Shane (Blu-ray Review)12 Aug, 2013 By: Mike Clark
Stars Alan Ladd, Jean Arthur, Van Heflin, Brandon de Wilde, Jack Palance.
Shane is probably the most gorgeous Technicolor movie Paramount ever made before it got into VistaVision (which meant The Ten Commandments and Vertigo), and even acknowledging its Oscar win for cinematography doesn’t do full justice to its stunning Grand Teton purple mountain’s majesty. Paramount’s color was for decades the industry’s most distinctive, and thus, it may momentarily throw some folks to see its Blu-ray version sharing logos with Warner Entertainment. Not to worry: this hi-def rendering of director George Stevens’ perennial doesn’t have to work very hard to knock off a full warehouse of socks.
Of course, this release nearly became controversial because it was originally going to be released in 1.66. This is an aspect ratio that was still a couple years or more away from anyone’s consciousness when Stevens and cinematographer Loyal Griggs shot Shane in 1951 before the former spent all of ’52 in the editing room — as was the Stevens style in the second half, or most of the second half, of the director’s career. The picture’s spring-of-1953 opening, however, coincided almost on the button with announced industry plans for widescreen movies (both anamorphic and 1.85), so 1.33 Shane played Radio City and who knows how many other theaters with its top and bottom cropped for a more rectangular image (which obviously didn’t dissuade Oscar voters).
This history and the fact that a 1.66 image completely fills a TV screen were the motivators for a kind of alternate-universe rendering, despite the fact that Shane has been shown everywhere in 1.33 for a few decades. George Stevens Jr., who, believe me, would never do anything to desecrate his father’s legacy, nonetheless OK’d the 1.66, whereupon Jeffrey Wells of Hollywood elsewhere got typically mouthy about it and made comments about George Sr. turning over in his grave. Wells was rightfully on the side of purists, though not angels, and Warners punted. Sometimes you need a serial showboat to get things done, and Wells is the one person who may be a bigger one than U.S. Reps. Darrell Issa and Peter King put together. (Truth to tell, I wish the Blu-ray included both versions because frame blow-ups I’ve seen of the 1.66 rather please my eye.)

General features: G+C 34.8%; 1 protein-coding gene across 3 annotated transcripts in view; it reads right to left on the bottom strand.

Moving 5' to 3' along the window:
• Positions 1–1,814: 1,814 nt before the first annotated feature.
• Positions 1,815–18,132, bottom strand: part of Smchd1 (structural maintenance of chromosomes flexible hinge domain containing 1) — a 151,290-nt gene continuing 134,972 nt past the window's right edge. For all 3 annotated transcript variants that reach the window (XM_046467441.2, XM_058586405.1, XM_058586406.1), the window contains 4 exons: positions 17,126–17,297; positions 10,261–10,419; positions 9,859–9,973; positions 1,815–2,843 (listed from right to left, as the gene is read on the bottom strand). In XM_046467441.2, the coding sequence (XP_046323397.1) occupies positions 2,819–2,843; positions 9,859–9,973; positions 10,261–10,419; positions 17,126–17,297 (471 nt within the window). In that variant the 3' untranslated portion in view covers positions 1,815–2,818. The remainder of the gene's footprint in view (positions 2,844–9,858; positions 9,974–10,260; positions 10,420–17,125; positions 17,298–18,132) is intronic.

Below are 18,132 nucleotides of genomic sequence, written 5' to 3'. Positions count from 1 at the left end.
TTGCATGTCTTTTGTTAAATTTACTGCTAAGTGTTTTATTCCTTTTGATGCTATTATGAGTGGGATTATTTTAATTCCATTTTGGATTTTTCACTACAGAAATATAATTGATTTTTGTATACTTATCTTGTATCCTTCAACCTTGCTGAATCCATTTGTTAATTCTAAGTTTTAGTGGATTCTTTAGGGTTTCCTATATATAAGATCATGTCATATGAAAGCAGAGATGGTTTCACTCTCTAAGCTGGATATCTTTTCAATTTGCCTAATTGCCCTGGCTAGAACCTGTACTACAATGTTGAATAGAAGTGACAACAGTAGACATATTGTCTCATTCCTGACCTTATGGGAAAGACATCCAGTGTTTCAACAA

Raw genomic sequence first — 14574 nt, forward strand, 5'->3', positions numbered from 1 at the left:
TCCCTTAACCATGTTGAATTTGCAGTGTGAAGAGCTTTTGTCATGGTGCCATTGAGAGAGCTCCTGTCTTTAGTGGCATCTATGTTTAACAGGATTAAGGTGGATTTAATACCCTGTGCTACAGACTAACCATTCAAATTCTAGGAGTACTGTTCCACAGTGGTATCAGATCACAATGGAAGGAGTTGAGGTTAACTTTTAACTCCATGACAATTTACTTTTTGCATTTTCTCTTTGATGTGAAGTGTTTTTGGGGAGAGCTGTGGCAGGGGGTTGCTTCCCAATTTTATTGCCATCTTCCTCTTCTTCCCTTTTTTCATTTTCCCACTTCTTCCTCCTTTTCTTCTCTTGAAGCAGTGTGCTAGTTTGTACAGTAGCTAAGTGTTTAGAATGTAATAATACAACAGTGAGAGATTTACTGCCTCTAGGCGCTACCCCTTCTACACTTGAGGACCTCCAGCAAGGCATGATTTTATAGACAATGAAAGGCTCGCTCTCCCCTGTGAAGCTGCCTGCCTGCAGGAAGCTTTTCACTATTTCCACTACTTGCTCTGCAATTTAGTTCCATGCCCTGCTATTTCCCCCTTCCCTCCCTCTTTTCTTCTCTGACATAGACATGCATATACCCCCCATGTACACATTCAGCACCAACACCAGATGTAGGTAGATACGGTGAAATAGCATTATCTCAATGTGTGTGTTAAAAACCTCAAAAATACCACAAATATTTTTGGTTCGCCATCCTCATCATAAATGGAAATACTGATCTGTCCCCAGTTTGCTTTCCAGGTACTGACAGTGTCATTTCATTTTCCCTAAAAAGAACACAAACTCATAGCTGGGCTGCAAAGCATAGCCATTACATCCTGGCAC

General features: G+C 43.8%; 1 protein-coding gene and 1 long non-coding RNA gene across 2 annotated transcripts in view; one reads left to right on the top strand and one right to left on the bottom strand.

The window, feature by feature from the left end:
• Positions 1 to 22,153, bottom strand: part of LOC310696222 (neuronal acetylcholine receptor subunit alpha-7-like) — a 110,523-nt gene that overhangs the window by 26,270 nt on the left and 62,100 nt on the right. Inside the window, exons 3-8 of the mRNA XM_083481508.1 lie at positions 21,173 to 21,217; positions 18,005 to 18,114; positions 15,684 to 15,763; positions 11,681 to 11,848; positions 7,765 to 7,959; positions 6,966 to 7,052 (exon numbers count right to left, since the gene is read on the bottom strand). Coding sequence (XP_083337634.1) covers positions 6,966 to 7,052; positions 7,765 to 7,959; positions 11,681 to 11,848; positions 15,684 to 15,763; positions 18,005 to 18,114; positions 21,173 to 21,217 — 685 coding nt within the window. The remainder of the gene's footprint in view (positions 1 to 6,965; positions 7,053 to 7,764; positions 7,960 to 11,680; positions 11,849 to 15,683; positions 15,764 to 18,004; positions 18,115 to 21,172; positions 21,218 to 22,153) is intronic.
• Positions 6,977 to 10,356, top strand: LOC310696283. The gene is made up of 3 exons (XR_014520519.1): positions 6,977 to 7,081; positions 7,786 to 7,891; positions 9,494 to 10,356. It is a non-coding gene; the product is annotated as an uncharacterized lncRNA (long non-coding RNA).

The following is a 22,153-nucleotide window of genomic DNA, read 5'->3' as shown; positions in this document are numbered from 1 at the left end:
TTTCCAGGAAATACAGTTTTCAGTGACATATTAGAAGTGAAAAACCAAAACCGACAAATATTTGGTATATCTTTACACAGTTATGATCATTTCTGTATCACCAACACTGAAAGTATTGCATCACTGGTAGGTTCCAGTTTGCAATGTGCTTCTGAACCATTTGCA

For a movie with a folkloric hero, Shane has a kind of folkloric history. For one thing, it has the signature role of underrated lead Alan Ladd’s career — a performance of such stoic perfection (whether it was partially “made” in the editing room or not) that Stevens later wanted Ladd to play Jett Rink in Giant. (And speaking of alternate universes, I would love to see that version without giving up rights to keep on having James Dean immortalized in the role). Ladd survived predominantly mediocre pictures to become a huge star for about 15 years and a minor one for about seven years after that, which spurred Jack Warner to call him the most amazing phenomenon in movies or something close to that. It’s invigorating to see Ladd have his one great place in the sun (to keep it in the Stevens vernacular), though I love him as well in star-maker This Gun for Hire and his posthumously released swan song The Carpetbaggers (he was a decent Jay Gatsby, too). To my mind, he carries the unrealized-love part of the story opposite a borderline whiny-voiced Jean Arthur, who in her last feature has always seemed to me to be the film’s one casting weakness, though that’s too strong a word. Otherwise, it’s tough to imagine anyone bettering Van Heflin (oppressed homesteader), Brandon de Wilde (never a more idiosyncratic child-actor performance), Jack Palance (still Walter Jack here as a hired gun) and Emile Meyer (the story’s heavy-with-a-cause cattle baron).
The other semi-folkloric component here is the way that Shane overcame severe studio resistance over its box office chances — even all-out insulting their expensive picture by trying to unload it to Howard Hughes at RKO (you can almost imagine the congenitally tasteless Hughes shooting and inserting new scenes with Jane Russell as a saloon girl). When the deal fell through, Paramount was merely left with a critical success that became one of the biggest smashes in its history — one with a Pulitzer-winning screenwriter (A.B. Guthrie, Jr.) and probably the most beloved score Victor Young ever composed next to the one for Around the World in 80 Days. Had it not been for From Here to Eternity, this probably would have been the year’s Oscar picture. As it was, Stevens won directorial Oscars for the films that immediately preceded and followed it.
My own history with the film is more complicated, starting with the fact that Shane is one of the two 1953 releases that turned me onto the movies at age 6 (The Caddy was the other one, though chalk that up to my Martin & Lewis mania). But, yes, it is languorous and almost a little lumpy in its construction, enough so to make me understand why my NYU professor and Western expert William K. Everson didn’t like it (though Bill also thought Shirley Temple’s The Blue Bird was better than The Wizard of Oz as well, and try going to the bank with that one). Shane is a movie of high points, but the high points number maybe 20, and I don’t think I’ve enjoyed it as much as I just did on this fresh viewing since 1959 when, on my 12th birthday, I saw it in a bizarre re-issue double bill (for which Paramount was famous) with Hitchcock’s The Trouble With Harry. It’s a “demonstration” Blu-ray, and the commentary by Stevens Jr. and Shane’s late associate producer Ivan Moffat (carried over from the standard DVD) is top-of-the-line.